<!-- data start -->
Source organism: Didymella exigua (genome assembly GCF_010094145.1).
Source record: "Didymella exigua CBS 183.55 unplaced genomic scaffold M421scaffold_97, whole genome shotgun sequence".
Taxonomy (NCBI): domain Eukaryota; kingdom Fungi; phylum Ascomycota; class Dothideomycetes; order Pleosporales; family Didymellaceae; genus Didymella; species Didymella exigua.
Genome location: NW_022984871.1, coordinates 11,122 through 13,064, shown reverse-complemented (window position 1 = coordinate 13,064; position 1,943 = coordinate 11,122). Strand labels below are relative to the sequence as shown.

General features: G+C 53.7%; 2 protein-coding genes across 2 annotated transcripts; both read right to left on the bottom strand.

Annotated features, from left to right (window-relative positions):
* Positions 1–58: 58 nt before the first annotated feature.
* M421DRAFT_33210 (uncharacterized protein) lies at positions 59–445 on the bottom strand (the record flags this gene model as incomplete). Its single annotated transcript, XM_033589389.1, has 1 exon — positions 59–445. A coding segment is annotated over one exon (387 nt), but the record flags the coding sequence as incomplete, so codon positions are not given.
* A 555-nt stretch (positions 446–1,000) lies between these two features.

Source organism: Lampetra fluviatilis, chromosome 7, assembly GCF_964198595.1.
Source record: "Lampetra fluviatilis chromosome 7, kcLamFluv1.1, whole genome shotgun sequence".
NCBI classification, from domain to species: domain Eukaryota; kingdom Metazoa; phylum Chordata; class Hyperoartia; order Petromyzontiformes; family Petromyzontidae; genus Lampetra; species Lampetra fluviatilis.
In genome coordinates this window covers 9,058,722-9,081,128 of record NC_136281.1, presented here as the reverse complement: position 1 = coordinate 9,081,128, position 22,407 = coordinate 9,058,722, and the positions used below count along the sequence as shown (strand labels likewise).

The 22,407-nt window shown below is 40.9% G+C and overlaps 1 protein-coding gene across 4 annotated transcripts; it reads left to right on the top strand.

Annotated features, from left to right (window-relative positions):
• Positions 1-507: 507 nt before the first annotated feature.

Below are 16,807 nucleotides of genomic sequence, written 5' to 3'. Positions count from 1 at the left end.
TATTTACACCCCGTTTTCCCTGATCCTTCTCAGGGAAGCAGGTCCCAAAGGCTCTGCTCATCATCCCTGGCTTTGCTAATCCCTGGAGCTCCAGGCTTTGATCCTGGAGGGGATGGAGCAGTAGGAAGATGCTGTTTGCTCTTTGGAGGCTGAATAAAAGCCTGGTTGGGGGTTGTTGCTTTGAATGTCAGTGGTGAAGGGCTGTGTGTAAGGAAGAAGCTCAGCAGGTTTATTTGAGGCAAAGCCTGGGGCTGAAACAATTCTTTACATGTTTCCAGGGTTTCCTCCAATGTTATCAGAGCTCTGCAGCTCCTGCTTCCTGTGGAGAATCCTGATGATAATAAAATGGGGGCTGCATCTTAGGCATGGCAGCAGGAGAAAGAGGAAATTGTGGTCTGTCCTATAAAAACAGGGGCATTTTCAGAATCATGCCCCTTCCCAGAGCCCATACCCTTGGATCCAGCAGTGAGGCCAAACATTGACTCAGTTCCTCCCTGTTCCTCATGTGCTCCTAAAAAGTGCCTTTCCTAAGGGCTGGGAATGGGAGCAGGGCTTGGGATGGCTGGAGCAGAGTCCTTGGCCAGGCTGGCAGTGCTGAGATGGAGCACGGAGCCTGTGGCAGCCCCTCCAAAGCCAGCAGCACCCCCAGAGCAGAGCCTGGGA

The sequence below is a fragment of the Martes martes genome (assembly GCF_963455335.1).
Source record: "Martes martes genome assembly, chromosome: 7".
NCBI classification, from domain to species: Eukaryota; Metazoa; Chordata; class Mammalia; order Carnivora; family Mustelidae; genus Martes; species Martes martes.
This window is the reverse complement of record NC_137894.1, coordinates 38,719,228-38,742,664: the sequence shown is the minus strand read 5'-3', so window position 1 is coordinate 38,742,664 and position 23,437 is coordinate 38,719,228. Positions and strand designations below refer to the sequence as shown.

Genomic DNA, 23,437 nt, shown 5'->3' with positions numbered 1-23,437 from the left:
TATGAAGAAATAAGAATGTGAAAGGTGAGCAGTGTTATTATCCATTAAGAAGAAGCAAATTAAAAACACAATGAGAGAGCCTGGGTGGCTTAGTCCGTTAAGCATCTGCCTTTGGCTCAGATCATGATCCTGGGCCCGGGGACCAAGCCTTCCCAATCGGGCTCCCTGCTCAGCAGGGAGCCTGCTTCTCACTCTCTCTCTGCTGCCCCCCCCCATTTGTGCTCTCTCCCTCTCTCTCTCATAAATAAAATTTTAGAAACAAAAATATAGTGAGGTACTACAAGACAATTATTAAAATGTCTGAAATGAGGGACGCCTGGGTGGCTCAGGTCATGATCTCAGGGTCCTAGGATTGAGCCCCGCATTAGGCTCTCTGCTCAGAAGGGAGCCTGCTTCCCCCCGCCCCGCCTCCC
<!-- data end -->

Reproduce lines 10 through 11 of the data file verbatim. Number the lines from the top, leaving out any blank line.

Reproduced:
Source organism: Lampetra fluviatilis, chromosome 7, assembly GCF_964198595.1.
Source record: "Lampetra fluviatilis chromosome 7, kcLamFluv1.1, whole genome shotgun sequence".